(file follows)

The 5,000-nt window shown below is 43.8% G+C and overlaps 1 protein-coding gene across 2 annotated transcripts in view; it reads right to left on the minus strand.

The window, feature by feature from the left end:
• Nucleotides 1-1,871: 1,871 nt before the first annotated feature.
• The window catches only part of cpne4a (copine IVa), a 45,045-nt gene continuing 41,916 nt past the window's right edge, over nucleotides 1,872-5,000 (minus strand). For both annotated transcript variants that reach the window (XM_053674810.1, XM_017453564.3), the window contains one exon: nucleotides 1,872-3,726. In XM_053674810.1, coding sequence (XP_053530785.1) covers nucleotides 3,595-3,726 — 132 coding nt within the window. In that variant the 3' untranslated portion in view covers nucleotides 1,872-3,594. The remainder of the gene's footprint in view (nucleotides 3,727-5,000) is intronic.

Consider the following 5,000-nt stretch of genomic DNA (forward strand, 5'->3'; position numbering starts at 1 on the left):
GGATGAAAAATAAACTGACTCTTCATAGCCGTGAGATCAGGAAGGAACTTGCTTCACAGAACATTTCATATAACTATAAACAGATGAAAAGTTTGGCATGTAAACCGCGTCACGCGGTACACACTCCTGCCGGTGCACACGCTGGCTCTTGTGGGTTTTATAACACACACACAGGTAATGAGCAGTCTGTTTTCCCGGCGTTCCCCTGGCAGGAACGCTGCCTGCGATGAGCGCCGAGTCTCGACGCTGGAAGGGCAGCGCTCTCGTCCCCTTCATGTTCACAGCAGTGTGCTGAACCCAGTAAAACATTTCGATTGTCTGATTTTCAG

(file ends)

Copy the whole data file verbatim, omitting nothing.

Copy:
The 5,000-nt window shown below is 43.8% G+C and overlaps 1 protein-coding gene across 2 annotated transcripts in view; it reads right to left on the minus strand.

The window, feature by feature from the left end:
• Nucleotides 1-1,871: 1,871 nt before the first annotated feature.
• The window catches only part of cpne4a (copine IVa), a 45,045-nt gene continuing 41,916 nt past the window's right edge, over nucleotides 1,872-5,000 (minus strand). For both annotated transcript variants that reach the window (XM_053674810.1, XM_017453564.3), the window contains one exon: nucleotides 1,872-3,726. In XM_053674810.1, coding sequence (XP_053530785.1) covers nucleotides 3,595-3,726 — 132 coding nt within the window. In that variant the 3' untranslated portion in view covers nucleotides 1,872-3,594. The remainder of the gene's footprint in view (nucleotides 3,727-5,000) is intronic.

Consider the following 5,000-nt stretch of genomic DNA (forward strand, 5'->3'; position numbering starts at 1 on the left):
GGATGAAAAATAAACTGACTCTTCATAGCCGTGAGATCAGGAAGGAACTTGCTTCACAGAACATTTCATATAACTATAAACAGATGAAAAGTTTGGCATGTAAACCGCGTCACGCGGTACACACTCCTGCCGGTGCACACGCTGGCTCTTGTGGGTTTTATAACACACACACAGGTAATGAGCAGTCTGTTTTCCCGGCGTTCCCCTGGCAGGAACGCTGCCTGCGATGAGCGCCGAGTCTCGACGCTGGAAGGGCAGCGCTCTCGTCCCCTTCATGTTCACAGCAGTGTGCTGAACCCAGTAAAACATTTCGATTGTCTGATTTTCAG